• Legal but Unethical: Who Works on That?

      Posted on September 17, 2010

      It’s hard to say what is most horrifying in Carl Elliott’s report in the current issue of Mother Jones of a young man who died caught up in a pharma study run out of the University of Minnesota. That a man considered mentally ill enough to be facing involuntary commitment was considered well enough to… Read more

    • The Other July Effect: Tribalism in Medicine

      Posted on August 19, 2010

      Every summer, our household lives through “the July effect.” The mate, an internist, spends extra time at teaching rounds with his brand new residents, hoping they will beat the odds and not hurt patients disproportionately with their greenness. Our son, now 10, tightens his bike helmet a little extra, telling his friends, “This is not… Read more

    • Preventing Homosexuality (and Uppity Women) in the Womb?

      Posted on June 29, 2010

      Two weeks ago, Time magazine reported on our ongoing efforts to protect the rights of pregnant women offered dexamethasone, a risky Class C steroid aimed at female fetuses that may have a form of congenital adrenal hyperplasia (CAH). It appears many women and children exposed to dexamethasone through this off-label use are not being enrolled… Read more

    • Bad Vibrations

      Posted on June 16, 2010

      In “The Rhetoric of Dehumanization: An Analysis of Medical Reports of the Tuskegee Syphilis Project,” Martha Solomon brilliantly demonstrates how the project’s researchers hid their work in plain sight. Specifically, Solomon used the published reports of the Tuskegee syphilis study – which involved medical professionals actively withholding medicines from black men with syphilis for four… Read more

    • Prenatal Dex: Update and Omnibus Reply

      Posted on March 18, 2010

      Our Bioethics Forum essay from a little over a month ago has already spawned three further essays. So we’ve asked the editors to indulge us in this single reply and update. To recap, in early February, we called upon scholars in bioethics and allied disciplines to join with us in expressing concern over the possible experimentation… Read more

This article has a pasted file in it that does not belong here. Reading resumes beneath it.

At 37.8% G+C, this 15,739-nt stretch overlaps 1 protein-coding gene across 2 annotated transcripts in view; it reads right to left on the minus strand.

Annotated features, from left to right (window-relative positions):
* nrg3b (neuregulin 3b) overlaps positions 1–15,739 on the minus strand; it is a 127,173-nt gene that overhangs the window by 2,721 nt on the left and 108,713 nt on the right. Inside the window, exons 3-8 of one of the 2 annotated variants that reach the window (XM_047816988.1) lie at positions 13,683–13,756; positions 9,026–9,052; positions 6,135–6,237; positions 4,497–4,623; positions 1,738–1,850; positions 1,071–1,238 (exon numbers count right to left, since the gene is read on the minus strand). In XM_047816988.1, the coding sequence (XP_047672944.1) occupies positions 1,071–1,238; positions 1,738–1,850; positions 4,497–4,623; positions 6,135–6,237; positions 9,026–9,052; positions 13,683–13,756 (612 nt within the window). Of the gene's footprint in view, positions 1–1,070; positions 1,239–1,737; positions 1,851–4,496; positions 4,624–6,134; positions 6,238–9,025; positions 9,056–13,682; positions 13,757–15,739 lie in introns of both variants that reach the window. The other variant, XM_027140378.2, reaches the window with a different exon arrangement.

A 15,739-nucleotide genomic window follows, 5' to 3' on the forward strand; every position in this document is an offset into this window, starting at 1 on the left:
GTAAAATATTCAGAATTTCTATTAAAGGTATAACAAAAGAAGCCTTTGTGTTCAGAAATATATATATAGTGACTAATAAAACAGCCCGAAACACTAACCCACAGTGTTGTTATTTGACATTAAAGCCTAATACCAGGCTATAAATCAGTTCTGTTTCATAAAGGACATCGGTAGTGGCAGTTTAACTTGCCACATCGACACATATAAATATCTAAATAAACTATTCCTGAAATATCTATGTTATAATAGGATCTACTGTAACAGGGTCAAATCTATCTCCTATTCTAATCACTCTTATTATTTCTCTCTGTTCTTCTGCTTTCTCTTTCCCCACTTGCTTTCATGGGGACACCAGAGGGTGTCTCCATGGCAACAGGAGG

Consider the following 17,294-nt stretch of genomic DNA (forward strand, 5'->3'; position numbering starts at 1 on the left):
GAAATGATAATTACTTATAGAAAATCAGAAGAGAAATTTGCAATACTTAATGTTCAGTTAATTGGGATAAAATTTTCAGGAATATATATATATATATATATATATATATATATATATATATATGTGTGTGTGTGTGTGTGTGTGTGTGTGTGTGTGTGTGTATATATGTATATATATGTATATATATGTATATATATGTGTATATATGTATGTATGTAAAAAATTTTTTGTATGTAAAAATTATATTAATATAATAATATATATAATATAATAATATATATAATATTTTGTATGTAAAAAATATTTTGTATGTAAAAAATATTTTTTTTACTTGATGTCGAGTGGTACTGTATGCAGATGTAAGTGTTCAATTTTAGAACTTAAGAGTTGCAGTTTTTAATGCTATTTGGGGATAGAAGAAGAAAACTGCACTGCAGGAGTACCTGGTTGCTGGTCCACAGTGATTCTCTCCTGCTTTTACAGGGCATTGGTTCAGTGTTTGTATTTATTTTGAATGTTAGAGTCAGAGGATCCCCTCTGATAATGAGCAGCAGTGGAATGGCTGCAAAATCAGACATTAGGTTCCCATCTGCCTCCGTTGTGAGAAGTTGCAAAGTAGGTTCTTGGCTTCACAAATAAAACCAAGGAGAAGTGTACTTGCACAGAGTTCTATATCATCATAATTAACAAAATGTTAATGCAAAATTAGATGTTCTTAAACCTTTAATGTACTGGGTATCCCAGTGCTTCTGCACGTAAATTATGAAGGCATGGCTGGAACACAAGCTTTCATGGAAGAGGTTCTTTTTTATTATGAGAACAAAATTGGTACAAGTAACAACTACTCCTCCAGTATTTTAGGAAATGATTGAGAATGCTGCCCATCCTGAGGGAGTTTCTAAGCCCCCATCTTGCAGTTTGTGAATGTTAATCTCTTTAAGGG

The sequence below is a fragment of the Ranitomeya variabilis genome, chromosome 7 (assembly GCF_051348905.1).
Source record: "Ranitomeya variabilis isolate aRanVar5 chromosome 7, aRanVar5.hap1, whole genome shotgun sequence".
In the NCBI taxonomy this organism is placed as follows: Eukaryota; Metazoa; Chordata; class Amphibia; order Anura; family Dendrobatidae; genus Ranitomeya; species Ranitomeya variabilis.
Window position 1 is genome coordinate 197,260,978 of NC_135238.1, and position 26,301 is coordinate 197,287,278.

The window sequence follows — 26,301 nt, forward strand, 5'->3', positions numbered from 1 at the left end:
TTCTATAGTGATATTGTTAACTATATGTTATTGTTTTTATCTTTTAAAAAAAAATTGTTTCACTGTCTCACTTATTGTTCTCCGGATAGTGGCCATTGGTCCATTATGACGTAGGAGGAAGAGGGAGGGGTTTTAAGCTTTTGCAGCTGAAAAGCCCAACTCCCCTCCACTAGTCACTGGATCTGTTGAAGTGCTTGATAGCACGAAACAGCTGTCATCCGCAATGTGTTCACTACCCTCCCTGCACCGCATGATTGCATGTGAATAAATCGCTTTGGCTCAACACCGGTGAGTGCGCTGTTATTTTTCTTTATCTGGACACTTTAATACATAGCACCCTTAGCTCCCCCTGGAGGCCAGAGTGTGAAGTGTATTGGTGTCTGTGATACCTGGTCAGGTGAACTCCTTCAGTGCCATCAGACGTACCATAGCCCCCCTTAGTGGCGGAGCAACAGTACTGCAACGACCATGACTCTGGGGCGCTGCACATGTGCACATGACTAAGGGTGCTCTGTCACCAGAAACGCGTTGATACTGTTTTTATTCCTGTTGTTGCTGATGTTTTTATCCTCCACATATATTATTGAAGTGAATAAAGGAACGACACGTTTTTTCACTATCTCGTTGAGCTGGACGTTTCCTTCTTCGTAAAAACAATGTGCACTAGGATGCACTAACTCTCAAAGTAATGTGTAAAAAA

• Of Kinks, Crimes, and Kinds: The Paraphilias Proposal for the DSM-5

      Posted on February 19, 2010

      When is a kinky interest really sick? That’s the central question the Paraphilias Sub-Work Group of the American Psychiatric Association has had to face as they’ve developed proposed revisions for the DSM-5. Pity those given the task of trying to figure out how, when, and why to medicalize or de-medicalize everything from asexuality to zoophilia… Read more

    • Fetal Cosmetology

      Posted on February 8, 2010

      There’s a common misperception that, now that the Johns Hopkins psychologist John Money is gone, so are all the ethical problems with the way people with genital anomalies are treated. Not so. You may recall that Money lied about the life of his patient David Reimer (known as “John/Joan”), who as a baby had been… Read more

    • Intersex and Sports: Back to the Same Old Game

      Posted on January 22, 2010

      If you’re trying to make sense of the “decisions” just made in Miami about sex-typing in sports, and you’re struggling, join the club. The International Olympic Committee (IOC) presumably tasked the group of expert physicians who just met in Miami with the job of coming up with a fair way to decide who should be… Read more

    • Attention Shoppers: LBGT Rights Apparently Not Worth $6.67 to the American Psychological Association

      Posted on December 29, 2009

      Using the power of one’s wallet to effect social change: that’s got to be one of the best-loved steps in the beautiful dance we call American democracy. And so leaders in the LBGT activist community have called for a boycott of businesses owned by individuals who contributed to California’s Proposition 8, the state constitutional amendment… Read more

    • Does the NFL Need PETA?

      Posted on October 1, 2009

      An article in this week’s New York Times revealed new evidence of a disturbingly high risk of dementia among National Football League players. Conducted at the University of Michigan and commissioned by the NFL itself, a not-yet-published study reportedly finds that “players ages 30 through 49 showed a rate of [dementia-related diagnoses] 19 times that… Read more

    • Medicine Needs a Declaration of Independence from Cosmetic Procedures

      Posted on July 6, 2009